Monthly Archives: December 2012

The Center of Excellence: Relating Everything Back to Business Objectives

By Serge Thorn, Architecting the Enterprise

This is the third and final installment of a series discussing how to implement SOA through TOGAF®. In my first blog post I explained the concept of the Center of Excellence, and creating a vision for your organization, my second blog post suggested how the Center of Excellence would define a Reference Architecture for the organization.

 SOA principles should clearly relate back to the business objectives and key architecture drivers. They will be constructed on the same mode as TOGAF 9.1 principles with the use of statement, rationale and implications. Below examples of the types of services which may be created:

  • Put the computing near the data
  • Services are technology neutral
  • Services are consumable
  • Services are autonomous
  • Services share a formal contract
  • Services are loosely coupled
  • Services abstract underlying logic
  • Services are reusable
  • Services are composable
  • Services are stateless
  • Services are discoverable
  • Location Transparency

Here is a detailed principle example:

  • Service invocation
    • All service invocations between application silos will be exposed through the Enterprise Service Bus (ESB)
    • The only exception to this principle will be when the service meets all the following criteria:
      • It will be used only within the same application silo
      • There is no potential right now or in the near future for re-use of this service
      • The service has already been right-sized
      • The  Review Team has approved the exception

As previously indicated, the SOA Center of Excellence (CoE) would also have to provide guidelines on SOA processes and related technologies. This may include:

  • Service analysis (Enterprise Architecture, BPM, OO, requirements and models, UDDI Model)
  • Service design (SOAD, specification, Discovery Process, Taxonomy)
  • Service provisioning (SPML, contracts, SLA)
  • Service implementation development (BPEL, SOAIF)
  • Service assembly and integration (JBI, ESB)
  • Service testing
  • Service deployment (the software on the network)
  • Service discovery (UDDI, WSIL, registry)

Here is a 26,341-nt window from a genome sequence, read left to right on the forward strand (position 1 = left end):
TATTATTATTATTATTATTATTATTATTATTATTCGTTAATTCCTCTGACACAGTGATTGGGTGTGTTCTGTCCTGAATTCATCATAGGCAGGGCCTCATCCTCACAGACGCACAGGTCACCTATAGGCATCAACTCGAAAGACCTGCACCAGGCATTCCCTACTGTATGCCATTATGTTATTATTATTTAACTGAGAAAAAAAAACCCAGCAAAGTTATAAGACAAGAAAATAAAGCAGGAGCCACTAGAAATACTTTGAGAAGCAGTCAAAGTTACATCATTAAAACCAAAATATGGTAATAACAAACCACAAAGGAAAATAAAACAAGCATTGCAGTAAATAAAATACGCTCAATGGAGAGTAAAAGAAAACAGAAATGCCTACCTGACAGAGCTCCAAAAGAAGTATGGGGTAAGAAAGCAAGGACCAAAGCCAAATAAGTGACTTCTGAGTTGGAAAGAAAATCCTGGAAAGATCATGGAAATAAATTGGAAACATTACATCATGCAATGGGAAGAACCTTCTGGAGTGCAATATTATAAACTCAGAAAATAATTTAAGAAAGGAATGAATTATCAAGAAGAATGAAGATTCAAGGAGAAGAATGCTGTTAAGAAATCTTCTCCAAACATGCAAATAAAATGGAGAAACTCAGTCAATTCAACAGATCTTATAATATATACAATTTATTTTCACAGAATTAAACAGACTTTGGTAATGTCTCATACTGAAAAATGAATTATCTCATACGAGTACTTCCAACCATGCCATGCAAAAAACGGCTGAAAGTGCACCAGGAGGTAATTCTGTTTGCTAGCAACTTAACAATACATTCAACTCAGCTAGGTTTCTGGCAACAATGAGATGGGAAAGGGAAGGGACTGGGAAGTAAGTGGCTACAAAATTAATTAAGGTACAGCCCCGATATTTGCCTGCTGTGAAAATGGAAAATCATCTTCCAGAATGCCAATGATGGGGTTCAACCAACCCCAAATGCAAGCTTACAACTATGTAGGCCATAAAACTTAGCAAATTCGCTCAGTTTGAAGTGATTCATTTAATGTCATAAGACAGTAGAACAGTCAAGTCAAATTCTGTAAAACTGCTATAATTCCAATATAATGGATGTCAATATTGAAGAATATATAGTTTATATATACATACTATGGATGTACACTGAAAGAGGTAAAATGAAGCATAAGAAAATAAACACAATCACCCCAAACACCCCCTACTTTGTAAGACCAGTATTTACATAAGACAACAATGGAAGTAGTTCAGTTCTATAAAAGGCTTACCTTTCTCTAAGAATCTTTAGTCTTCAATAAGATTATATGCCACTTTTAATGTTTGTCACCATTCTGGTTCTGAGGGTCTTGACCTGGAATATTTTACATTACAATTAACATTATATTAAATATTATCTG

• Service publishing (SLA, security, certificates, classification, location, UDDI, etc.)
  • Service consumption (WSDL, BPEL)
  • Service execution  (WSDM)
  • Service versioning (UDDI, WSDL)
  • Service Management and monitoring
  • Service operation
  • Programming, granularity and abstraction

Other activities may be considered by the SOA CoE such as providing a collaboration platform, asset management (service are just another type of assets), compliance with standards and best practices, use of guidelines, etc. These activities could also be supported by an Enterprise Architecture team.

As described in the TOGAF® 9.1 Framework, the SOA CoE can act as the governance body for SOA implementation, work with the Enterprise Architecture team, overseeing what goes into a new architecture that the organization is creating and ensuring that the architecture will meet the current and future needs of the organization.

The Center of Excellence provides expanded opportunities for organizations to leverage and reuse service-oriented infrastructure and knowledgebase to facilitate the implementation of cost-effective and timely SOA based solutions.

Serge Thorn is CIO of Architecting the Enterprise.  He has worked in the IT Industry for over 25 years, in a variety of roles, which include; Development and Systems Design, Project Management, Business Analysis, IT Operations, IT Management, IT Strategy, Research and Innovation, IT Governance, Architecture and Service Management (ITIL). He is the Chairman of the itSMF (IT Service Management forum) Swiss chapter and is based in Geneva, Switzerland.

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Filed under Cloud/SOA, Enterprise Architecture, Standards, TOGAF, TOGAF®, Uncategorized

Creating Reference Architecture: The Center of Excellence

By Serge Thorn, Architecting the Enterprise